The planet Ebon has attacked Earth. A united force of soldiers from all around the world is trying to fight back, but troop after troop are captured by the alien species. They must pass an interview with an interrogator to receive access to basic human needs or medical attention. These interrogations are a form of psychological warfare, preying on the greatest insecurities of the soldiers.
“The Nightmare” is a horror story in a sci-fi setting. This story is meant to scare you. It’s an aggressive episode playing with the perception of reality.
For the creatures of Ebon, it is not enough to bring up past trauma to gain control; they recreate it. The soldiers see visions of people who are no longer there, forcing them to confront their secrets out in the open. One soldier sees a vision of his mother, begging him to speak after the Ebonites steal his voice. Another is reminded of the crimes he was forced to commit as a child living in Germany during World War II.
The soldiers of Earth hypothesize what is actually going on. They discuss strategies other countries have used when detaining prisoners of war. Together, they try to strategize how best to deal with their interrogations. They’ve been trained to deal with physical, not psychological, torture.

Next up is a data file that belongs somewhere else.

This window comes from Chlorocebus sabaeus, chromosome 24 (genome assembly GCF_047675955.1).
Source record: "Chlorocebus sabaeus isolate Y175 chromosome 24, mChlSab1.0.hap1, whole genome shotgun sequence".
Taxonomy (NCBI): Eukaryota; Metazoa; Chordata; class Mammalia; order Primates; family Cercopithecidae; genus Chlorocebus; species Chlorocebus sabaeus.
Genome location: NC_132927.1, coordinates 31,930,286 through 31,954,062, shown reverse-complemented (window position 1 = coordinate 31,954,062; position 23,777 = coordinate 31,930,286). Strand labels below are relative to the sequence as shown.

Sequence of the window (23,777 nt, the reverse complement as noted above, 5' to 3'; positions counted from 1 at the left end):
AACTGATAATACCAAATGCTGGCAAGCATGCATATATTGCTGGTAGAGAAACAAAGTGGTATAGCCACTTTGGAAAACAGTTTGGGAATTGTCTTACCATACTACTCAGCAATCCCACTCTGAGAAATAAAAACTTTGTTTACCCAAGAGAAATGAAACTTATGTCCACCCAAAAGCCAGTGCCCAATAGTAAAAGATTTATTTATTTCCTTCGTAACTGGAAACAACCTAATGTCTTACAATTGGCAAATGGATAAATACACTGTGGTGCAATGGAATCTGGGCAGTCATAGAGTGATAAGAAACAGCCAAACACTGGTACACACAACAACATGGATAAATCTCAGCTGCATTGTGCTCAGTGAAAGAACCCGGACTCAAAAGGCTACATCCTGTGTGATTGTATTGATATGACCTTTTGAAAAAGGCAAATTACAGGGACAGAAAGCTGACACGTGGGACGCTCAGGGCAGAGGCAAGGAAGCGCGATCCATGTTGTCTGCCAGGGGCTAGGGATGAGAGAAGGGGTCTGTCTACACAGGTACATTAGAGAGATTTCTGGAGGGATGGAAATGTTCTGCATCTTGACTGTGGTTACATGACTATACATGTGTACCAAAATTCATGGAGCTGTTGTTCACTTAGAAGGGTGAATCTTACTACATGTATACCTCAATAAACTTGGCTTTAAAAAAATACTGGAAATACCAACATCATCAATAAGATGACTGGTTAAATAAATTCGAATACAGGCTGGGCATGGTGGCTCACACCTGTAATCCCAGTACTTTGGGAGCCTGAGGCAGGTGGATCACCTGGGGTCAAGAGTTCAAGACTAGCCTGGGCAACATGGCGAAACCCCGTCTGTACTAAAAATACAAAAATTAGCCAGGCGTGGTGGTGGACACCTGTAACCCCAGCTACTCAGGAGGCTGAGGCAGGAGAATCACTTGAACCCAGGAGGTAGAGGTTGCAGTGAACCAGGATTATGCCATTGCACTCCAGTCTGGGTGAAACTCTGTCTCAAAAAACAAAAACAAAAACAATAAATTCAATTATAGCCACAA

“The Nightmare” is all about misplaced expectations. The opening narration sets up a story about a passive Earth being attacked by the Ebon without warning. Every nation in the world united without question to send their best soldiers into a war where they know nothing about the enemy. The troop members in the story all come from different countries, willing to overlook any differences from recent history to save Earth.
The slightest differences become massive rifts as their captivity goes on. Even we, the viewers, don’t get to see all the interviews. Separation leads to distrust as each soldier claims they said nothing, but each soldier faces a very different style of interrogation. All they know for sure is they are prisoners of war and the Ebonites can control how they perceive the five senses.
The Outer Limits was not afraid to be extremely critical of politics, society, and war. “The Nightmare” hints at a few different recent military events, but focuses most of their critique on the Korean War. The threat of discussing the failings of that war is enough to stop any discussion or fight among the soldiers. Every action taken by anyone in this new intergalactic conflict is tethered back to the Korean War, including attempts to disguise the true repercussions of their actions far from the eyes of the world.
content warning: this episode discusses anti-Semitic policies in Germany before and during WWII; also, mental wellness
Up Next: S1E11 “It Crawled Out of the Woodwork.” The Outer Limits is no longer streaming on the Roku Channel. The episodes can be purchased on Amazon.